Sam Shepard :: Where Does A Hero Live?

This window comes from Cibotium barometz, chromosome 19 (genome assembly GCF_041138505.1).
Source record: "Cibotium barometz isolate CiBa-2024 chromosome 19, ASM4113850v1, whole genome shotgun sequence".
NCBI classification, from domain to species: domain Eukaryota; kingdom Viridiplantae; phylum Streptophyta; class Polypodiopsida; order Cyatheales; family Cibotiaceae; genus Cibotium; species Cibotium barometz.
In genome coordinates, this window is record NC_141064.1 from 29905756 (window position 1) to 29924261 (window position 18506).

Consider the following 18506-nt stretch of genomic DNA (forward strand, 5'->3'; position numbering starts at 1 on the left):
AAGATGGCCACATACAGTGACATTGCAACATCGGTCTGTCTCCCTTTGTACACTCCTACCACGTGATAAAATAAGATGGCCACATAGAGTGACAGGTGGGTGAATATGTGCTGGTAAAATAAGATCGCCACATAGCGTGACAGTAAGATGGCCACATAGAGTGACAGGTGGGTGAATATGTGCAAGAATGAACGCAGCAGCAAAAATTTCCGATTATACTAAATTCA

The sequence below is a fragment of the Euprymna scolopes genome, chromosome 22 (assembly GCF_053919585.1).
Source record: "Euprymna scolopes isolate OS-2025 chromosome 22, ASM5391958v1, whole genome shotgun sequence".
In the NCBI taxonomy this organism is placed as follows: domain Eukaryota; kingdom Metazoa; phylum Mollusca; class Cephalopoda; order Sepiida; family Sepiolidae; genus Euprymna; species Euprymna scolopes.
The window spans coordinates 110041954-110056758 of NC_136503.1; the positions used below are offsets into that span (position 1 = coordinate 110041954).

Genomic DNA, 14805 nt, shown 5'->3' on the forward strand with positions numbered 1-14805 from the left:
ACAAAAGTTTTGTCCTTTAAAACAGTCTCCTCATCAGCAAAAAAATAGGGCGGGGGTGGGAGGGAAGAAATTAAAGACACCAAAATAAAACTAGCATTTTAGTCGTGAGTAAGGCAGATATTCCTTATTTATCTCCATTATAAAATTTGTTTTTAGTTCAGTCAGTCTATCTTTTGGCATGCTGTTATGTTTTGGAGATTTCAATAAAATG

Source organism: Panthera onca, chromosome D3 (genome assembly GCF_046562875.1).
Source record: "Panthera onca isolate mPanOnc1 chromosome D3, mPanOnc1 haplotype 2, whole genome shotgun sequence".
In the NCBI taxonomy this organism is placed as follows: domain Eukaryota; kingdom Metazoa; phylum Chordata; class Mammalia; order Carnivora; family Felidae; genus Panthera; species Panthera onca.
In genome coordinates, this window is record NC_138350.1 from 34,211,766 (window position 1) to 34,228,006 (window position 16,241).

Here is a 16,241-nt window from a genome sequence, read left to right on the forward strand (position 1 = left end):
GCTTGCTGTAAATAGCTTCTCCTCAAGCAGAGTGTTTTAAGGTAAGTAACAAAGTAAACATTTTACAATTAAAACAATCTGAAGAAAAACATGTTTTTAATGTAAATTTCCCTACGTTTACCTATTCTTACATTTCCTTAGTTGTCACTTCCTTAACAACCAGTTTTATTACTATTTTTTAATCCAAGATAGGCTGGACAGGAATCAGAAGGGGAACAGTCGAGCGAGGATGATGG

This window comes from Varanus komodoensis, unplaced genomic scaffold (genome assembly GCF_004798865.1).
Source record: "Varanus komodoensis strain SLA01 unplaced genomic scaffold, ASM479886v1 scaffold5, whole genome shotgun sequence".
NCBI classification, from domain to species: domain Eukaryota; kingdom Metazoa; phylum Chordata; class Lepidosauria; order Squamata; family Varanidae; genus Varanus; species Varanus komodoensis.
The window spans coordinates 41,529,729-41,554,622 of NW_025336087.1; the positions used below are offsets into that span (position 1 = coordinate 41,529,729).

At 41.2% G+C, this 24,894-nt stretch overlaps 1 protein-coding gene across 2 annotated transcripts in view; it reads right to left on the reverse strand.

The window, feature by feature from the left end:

Through bragging, a lot of early-day American heroes sprang up. Paul Bunyan, Pecos Bill, all those mythic guys emerged from the fantastic “tall tales,” mostly based on macho bravado and superhuman strength. Pecos Bill dug the Rio Grande with his bare hands. Paul Bunyan uprooted mighty trees and drank whole lakes in a single sitting. But these guys were totally fictitious. Then there were the real live ones like Jesse James, Billy the Kid, Mickey Free, Buffalo Bill. Tales grew around them mostly out of a giant communications gap between the stolid intellectual East Coast and the wide-open mysteries of the West. The East was intrigued and curious about all these dudes, and the West was more than willing to supply them with all the fancy embroidered “facts” of their heroism. So, even though they were real guys involved in a real environment, their deeds were largely invented to satisfy this growing hunger and intrigue from the opposite coast. That hunger never left us. Even now, when communications are almost down to teleportation of brain signals, there’s still an emotional space in us that needs filling. And it’s the same as it was then. It doesn’t matter if the information on our heroes is completely made up, we still want to believe it. Even with the advent of ‘demystification,’ we get stoned out on the gyrations of a few individuals. Somebody ‘out there’ is actually doing what cries out in us to be done. Something somehow that we know is in us, but it’s not us that’s doing it. It’s a hero. It’s not a hero. It’s just a guy or a girl or somebody. But it’s them and not us. It’s them performing an act that’s totally together. We feel the same act in us but it’s dormant. It’s lying around and undeveloped. So we’re all applauding ourselves in what it comes down to. “There is is! up there! The whole of mankind in one single act!” And he’s doing it. He’s getting it on for all of us. And he’s doing it better than anybody. There’s nobody who can touch him in this particular sphere. It’s not worship exactly, it’s revelation. It’s like watching Wilt Chamberlain stuff basketballs in the hoop like he’s packing a lunch. It’s almost out of the realm of possibility, but he’s actually doing it. — Sam Shepard, The Rolling Thunder Logbook 1974

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